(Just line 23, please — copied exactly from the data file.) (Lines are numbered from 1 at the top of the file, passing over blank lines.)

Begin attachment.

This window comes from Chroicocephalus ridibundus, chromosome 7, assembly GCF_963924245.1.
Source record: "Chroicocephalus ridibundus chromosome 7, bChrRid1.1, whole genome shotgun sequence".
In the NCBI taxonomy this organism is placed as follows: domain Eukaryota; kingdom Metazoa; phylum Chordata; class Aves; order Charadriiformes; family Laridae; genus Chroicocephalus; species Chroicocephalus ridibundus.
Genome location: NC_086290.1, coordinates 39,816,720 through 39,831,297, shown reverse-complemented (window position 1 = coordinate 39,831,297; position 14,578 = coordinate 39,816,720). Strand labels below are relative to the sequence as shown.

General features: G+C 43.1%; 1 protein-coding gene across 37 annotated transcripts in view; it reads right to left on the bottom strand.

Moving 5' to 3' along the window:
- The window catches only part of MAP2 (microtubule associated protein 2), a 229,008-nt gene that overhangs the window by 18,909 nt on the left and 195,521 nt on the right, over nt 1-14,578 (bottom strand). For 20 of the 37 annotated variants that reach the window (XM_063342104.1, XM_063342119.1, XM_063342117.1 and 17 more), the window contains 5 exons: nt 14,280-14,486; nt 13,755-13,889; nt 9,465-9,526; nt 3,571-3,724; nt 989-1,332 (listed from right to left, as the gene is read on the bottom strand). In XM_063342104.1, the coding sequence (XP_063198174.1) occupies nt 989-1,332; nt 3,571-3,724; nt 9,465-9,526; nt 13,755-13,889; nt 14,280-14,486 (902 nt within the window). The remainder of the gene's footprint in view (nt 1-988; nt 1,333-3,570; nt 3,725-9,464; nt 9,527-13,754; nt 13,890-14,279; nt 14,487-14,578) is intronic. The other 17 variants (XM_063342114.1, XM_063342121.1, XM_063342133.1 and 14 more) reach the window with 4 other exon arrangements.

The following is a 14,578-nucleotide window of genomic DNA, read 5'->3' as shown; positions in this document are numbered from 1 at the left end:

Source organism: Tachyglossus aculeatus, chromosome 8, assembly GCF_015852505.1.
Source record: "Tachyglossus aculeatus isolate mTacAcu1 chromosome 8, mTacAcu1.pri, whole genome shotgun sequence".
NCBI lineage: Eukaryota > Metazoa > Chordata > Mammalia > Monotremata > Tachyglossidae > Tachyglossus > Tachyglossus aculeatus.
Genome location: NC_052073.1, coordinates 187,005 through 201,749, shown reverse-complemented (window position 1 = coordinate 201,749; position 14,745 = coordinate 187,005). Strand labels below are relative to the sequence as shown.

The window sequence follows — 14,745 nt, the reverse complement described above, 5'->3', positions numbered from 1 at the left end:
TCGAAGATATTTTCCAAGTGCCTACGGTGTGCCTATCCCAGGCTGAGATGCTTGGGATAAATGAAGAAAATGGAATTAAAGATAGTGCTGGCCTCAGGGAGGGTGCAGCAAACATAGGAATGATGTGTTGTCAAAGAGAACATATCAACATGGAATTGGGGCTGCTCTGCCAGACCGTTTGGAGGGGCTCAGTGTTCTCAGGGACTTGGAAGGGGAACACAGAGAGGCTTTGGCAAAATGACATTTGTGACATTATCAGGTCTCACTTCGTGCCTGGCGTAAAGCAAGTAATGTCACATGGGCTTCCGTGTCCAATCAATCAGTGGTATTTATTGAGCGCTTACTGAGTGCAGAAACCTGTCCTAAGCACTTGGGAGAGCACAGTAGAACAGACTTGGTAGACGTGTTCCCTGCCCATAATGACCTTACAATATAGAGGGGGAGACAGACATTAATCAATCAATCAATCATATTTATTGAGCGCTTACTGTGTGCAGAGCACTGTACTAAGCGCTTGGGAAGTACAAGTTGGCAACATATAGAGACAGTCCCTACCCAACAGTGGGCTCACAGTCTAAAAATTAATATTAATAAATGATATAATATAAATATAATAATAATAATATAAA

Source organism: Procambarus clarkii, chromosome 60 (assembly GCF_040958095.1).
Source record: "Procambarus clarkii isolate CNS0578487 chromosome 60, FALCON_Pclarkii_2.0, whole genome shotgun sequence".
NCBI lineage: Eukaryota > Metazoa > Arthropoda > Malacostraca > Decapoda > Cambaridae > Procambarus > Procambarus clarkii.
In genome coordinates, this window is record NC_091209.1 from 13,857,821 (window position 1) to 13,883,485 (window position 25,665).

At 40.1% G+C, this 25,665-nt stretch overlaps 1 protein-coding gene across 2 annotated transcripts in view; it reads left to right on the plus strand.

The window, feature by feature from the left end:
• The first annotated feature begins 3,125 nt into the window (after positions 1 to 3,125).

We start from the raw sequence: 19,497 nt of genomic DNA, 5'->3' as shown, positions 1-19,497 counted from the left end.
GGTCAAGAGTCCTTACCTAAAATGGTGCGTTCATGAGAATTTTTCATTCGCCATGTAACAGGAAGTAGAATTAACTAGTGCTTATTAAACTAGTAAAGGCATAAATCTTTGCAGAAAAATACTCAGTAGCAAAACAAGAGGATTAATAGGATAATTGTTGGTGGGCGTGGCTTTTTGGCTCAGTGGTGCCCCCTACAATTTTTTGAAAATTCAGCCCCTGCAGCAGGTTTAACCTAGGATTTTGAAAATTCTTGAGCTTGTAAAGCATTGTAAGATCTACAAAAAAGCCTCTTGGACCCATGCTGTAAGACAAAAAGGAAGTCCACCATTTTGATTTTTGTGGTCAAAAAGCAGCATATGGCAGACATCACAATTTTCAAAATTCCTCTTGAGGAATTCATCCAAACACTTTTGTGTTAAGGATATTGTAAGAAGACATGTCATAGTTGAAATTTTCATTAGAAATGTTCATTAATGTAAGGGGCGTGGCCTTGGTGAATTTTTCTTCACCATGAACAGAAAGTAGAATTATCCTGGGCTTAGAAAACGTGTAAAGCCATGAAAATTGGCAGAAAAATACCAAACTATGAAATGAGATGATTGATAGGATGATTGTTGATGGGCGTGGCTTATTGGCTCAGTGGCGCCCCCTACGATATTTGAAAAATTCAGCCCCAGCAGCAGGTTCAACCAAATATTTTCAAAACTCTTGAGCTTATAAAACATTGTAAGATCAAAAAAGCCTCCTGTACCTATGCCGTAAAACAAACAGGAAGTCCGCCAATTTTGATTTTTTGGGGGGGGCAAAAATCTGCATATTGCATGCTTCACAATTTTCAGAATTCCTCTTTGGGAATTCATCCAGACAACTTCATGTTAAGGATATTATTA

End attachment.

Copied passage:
GGTCAAGAGTCCTTACCTAAAATGGTGCGTTCATGAGAATTTTTCATTCGCCATGTAACAGGAAGTAGAATTAACTAGTGCTTATTAAACTAGTAAAGGCATAAATCTTTGCAGAAAAATACTCAGTAGCAAAACAAGAGGATTAATAGGATAATTGTTGGTGGGCGTGGCTTTTTGGCTCAGTGGTGCCCCCTACAATTTTTTGAAAATTCAGCCCCTGCAGCAGGTTTAACCTAGGATTTTGAAAATTCTTGAGCTTGTAAAGCATTGTAAGATCTACAAAAAAGCCTCTTGGACCCATGCTGTAAGACAAAAAGGAAGTCCACCATTTTGATTTTTGTGGTCAAAAAGCAGCATATGGCAGACATCACAATTTTCAAAATTCCTCTTGAGGAATTCATCCAAACACTTTTGTGTTAAGGATATTGTAAGAAGACATGTCATAGTTGAAATTTTCATTAGAAATGTTCATTAATGTAAGGGGCGTGGCCTTGGTGAATTTTTCTTCACCATGAACAGAAAGTAGAATTATCCTGGGCTTAGAAAACGTGTAAAGCCATGAAAATTGGCAGAAAAATACCAAACTATGAAATGAGATGATTGATAGGATGATTGTTGATGGGCGTGGCTTATTGGCTCAGTGGCGCCCCCTACGATATTTGAAAAATTCAGCCCCAGCAGCAGGTTCAACCAAATATTTTCAAAACTCTTGAGCTTATAAAACATTGTAAGATCAAAAAAGCCTCCTGTACCTATGCCGTAAAACAAACAGGAAGTCCGCCAATTTTGATTTTTTGGGGGGGGCAAAAATCTGCATATTGCATGCTTCACAATTTTCAGAATTCCTCTTTGGGAATTCATCCAGACAACTTCATGTTAAGGATATTATTA